I wiggled out of my shoes and mounted the steps of the Wat Phra Singh temple, one of Chiang Mai’s most venerated sites. After a week in Thailand, I was well aware that Buddhist monks are not allowed to touch women — or even directly accept anything a female attempts to hand them. And as I’m notoriously clumsy, I had been extra careful to give each monk I passed a wide berth lest I somehow trip and fall into him. Unless surreptitiously photographing their bright orange backsides, I tried to avoid even looking at the monks because I didn’t want to somehow embarrass them with my feminine wiles. So upon catching a glimpse of orange cloth at the altar of this temple, one of the smaller buildings of the Wat Phra Singh complex, I cast my eyes downward and shuffled quietly to the side.

As the name implies, Wat Phra Singh is renown for its Phra Singh, a gold “Lion Buddha” image. The statue arrived at its current home when a chariot ferrying it from Kamphaeng Phet province to Chiang Mai broke down. Today, more than 700 monks study on the temple complex, and Him and I had just watched a good number of them alight from the main building. But in this adjacent temple, the monks were still engaged in deep meditation. My peripheral vision hadn’t detected the slightest movement.

Curious, I became a little braver and glanced up. Three elderly monks sat cross-legged and facing the door I had just passed though. They weren’t looking in my direction, and so I continued to peer at them, timidly at first but then boldly. I stared. No movement.

I looked left and right, searching for another tourist so as to gauge someone else’s reaction to the monks’ miraculously frozen expressions. But Him was in an adjacent building, and I was alone. I stepped closer. No movement.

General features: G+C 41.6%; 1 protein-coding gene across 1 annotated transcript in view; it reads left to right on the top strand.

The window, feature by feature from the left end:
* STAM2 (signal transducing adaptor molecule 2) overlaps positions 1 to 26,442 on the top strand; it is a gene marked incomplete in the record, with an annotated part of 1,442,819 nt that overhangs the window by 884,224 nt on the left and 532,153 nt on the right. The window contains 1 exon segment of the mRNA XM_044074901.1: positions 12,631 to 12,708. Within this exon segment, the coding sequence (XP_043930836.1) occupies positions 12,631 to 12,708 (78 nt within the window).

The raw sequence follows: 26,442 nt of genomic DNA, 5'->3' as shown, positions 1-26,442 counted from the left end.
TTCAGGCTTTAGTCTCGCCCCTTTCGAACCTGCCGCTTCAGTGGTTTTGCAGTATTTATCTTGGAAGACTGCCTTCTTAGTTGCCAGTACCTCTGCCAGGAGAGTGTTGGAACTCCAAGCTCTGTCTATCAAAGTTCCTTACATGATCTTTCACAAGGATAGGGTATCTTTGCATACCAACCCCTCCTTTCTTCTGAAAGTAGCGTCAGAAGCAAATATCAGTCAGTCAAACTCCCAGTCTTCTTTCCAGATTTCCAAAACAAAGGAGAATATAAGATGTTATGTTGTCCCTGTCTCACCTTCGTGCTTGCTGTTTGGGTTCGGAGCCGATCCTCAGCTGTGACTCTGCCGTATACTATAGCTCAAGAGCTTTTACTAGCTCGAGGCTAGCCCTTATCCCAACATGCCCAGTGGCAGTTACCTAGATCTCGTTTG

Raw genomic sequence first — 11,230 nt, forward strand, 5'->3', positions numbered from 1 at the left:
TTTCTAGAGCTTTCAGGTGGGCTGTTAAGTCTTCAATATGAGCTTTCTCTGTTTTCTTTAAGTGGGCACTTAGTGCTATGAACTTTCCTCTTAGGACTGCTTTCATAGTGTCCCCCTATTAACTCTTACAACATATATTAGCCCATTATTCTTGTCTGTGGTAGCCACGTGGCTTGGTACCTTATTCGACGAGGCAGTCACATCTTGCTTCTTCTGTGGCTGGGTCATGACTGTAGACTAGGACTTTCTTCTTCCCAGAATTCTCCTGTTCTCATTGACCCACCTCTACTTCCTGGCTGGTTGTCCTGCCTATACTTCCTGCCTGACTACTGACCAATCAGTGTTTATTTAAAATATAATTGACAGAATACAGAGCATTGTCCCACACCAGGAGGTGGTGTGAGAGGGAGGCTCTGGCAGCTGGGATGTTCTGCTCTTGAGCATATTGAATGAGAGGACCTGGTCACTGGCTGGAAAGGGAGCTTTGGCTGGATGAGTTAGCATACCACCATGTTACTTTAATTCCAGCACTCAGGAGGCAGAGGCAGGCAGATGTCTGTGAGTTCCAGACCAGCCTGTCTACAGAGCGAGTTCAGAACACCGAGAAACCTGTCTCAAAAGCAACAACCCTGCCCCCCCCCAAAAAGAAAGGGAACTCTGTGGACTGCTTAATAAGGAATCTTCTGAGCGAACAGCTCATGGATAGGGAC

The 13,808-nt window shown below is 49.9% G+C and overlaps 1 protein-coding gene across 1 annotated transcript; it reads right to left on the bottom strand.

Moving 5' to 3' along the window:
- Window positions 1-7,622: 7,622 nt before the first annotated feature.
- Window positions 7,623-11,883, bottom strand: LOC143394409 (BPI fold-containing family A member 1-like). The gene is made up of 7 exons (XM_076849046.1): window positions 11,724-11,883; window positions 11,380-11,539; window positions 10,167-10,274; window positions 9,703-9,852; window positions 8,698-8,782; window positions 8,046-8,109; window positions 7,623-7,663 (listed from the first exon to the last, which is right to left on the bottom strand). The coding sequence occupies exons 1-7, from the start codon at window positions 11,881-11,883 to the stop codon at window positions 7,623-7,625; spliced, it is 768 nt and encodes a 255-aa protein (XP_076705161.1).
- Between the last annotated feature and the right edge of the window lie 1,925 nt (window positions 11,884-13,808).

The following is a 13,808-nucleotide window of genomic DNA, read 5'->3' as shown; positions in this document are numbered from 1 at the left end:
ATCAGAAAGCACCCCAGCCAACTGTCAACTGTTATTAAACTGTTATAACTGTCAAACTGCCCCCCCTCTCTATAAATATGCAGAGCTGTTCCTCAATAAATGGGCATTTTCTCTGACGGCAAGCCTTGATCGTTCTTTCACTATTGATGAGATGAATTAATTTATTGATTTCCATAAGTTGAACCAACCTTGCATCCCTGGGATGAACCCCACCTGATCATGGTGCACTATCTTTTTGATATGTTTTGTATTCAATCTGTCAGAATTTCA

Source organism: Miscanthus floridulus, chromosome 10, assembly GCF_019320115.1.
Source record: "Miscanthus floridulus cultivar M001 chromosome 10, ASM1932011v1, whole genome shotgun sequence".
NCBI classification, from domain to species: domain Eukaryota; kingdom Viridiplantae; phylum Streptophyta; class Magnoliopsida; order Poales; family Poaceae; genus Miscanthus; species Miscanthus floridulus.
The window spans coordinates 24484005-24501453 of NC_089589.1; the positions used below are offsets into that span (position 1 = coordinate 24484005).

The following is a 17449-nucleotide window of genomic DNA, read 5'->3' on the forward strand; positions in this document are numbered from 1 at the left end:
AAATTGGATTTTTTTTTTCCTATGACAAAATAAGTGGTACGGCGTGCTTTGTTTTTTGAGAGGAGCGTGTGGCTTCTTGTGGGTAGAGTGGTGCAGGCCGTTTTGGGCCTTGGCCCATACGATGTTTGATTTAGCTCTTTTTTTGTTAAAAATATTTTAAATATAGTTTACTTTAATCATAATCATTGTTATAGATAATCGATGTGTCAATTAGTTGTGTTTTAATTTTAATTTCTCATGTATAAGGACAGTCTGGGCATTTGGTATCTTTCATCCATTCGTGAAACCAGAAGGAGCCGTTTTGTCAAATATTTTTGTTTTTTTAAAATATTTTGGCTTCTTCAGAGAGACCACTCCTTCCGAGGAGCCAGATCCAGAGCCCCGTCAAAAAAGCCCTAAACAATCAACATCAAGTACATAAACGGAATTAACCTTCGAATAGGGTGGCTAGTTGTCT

I watched in awe as a western woman walked up to one of the monks and snapped a photo (flash and all) about an inch from his face. She showed the picture to her friend and they both laughed. That settled it. Chiang Mai is known for its “Monk Chats,” Q&A sessions with inquisitive tourists, but these three certainly wouldn’t be participating: They were Madame Tussauds-grade wax monks. Suddenly feeling smug, I snapped a few photos myself.

Located about 700 km northwest of Bangkok, Chiang Mai is simultaneously an ancient and modern city, balancing its walled, moated interior and glut of 300+ temples with buzzing traffic, a massive night market and eclectic cuisine. In fact, this is a popular destination for foreigners seeking a Thai cooking course. We selected a 6-hour class with Basil Cookery ($33 USD each) based on its convenient location (directly across the street from our hotel, The Nest), but the class proved to be one of our favorite experiences of this World Trip. Here’s how it went down:

We climbed into the back of the school’s songthaew with two other couples: Julie and Julian, 30-something engineers from Perth living in Sydney; and Bobbi and Doug, a retired social worker and her doctor husband from Minnesota. We were off to the local market, where Benz, our instructor, would explain each ingredient used in the traditional Thai dishes we were about to make.